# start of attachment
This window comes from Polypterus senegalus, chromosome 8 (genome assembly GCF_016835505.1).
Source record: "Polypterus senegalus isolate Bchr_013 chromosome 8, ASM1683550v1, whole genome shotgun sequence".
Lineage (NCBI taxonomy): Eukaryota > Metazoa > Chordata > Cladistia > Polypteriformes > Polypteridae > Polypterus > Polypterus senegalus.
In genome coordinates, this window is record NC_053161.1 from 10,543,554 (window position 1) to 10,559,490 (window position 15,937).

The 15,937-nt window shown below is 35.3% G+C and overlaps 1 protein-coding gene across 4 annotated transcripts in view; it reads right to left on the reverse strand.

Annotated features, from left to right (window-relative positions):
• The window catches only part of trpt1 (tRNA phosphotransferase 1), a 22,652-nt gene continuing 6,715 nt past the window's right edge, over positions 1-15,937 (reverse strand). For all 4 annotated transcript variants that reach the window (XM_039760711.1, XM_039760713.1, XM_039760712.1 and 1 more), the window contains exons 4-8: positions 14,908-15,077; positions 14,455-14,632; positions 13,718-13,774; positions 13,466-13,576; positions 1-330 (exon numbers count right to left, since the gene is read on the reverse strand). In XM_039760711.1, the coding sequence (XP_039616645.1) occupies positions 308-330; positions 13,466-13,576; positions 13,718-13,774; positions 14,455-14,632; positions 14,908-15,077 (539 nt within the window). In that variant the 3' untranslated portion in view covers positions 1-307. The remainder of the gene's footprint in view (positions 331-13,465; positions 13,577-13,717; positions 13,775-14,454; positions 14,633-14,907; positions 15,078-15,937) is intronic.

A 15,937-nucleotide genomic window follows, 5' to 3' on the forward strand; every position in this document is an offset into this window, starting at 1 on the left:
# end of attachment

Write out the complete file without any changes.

This window comes from Polypterus senegalus, chromosome 8 (genome assembly GCF_016835505.1).
Source record: "Polypterus senegalus isolate Bchr_013 chromosome 8, ASM1683550v1, whole genome shotgun sequence".
Lineage (NCBI taxonomy): Eukaryota > Metazoa > Chordata > Cladistia > Polypteriformes > Polypteridae > Polypterus > Polypterus senegalus.
In genome coordinates, this window is record NC_053161.1 from 10,543,554 (window position 1) to 10,559,490 (window position 15,937).

The 15,937-nt window shown below is 35.3% G+C and overlaps 1 protein-coding gene across 4 annotated transcripts in view; it reads right to left on the reverse strand.

Annotated features, from left to right (window-relative positions):
• The window catches only part of trpt1 (tRNA phosphotransferase 1), a 22,652-nt gene continuing 6,715 nt past the window's right edge, over positions 1-15,937 (reverse strand). For all 4 annotated transcript variants that reach the window (XM_039760711.1, XM_039760713.1, XM_039760712.1 and 1 more), the window contains exons 4-8: positions 14,908-15,077; positions 14,455-14,632; positions 13,718-13,774; positions 13,466-13,576; positions 1-330 (exon numbers count right to left, since the gene is read on the reverse strand). In XM_039760711.1, the coding sequence (XP_039616645.1) occupies positions 308-330; positions 13,466-13,576; positions 13,718-13,774; positions 14,455-14,632; positions 14,908-15,077 (539 nt within the window). In that variant the 3' untranslated portion in view covers positions 1-307. The remainder of the gene's footprint in view (positions 331-13,465; positions 13,577-13,717; positions 13,775-14,454; positions 14,633-14,907; positions 15,078-15,937) is intronic.

A 15,937-nucleotide genomic window follows, 5' to 3' on the forward strand; every position in this document is an offset into this window, starting at 1 on the left: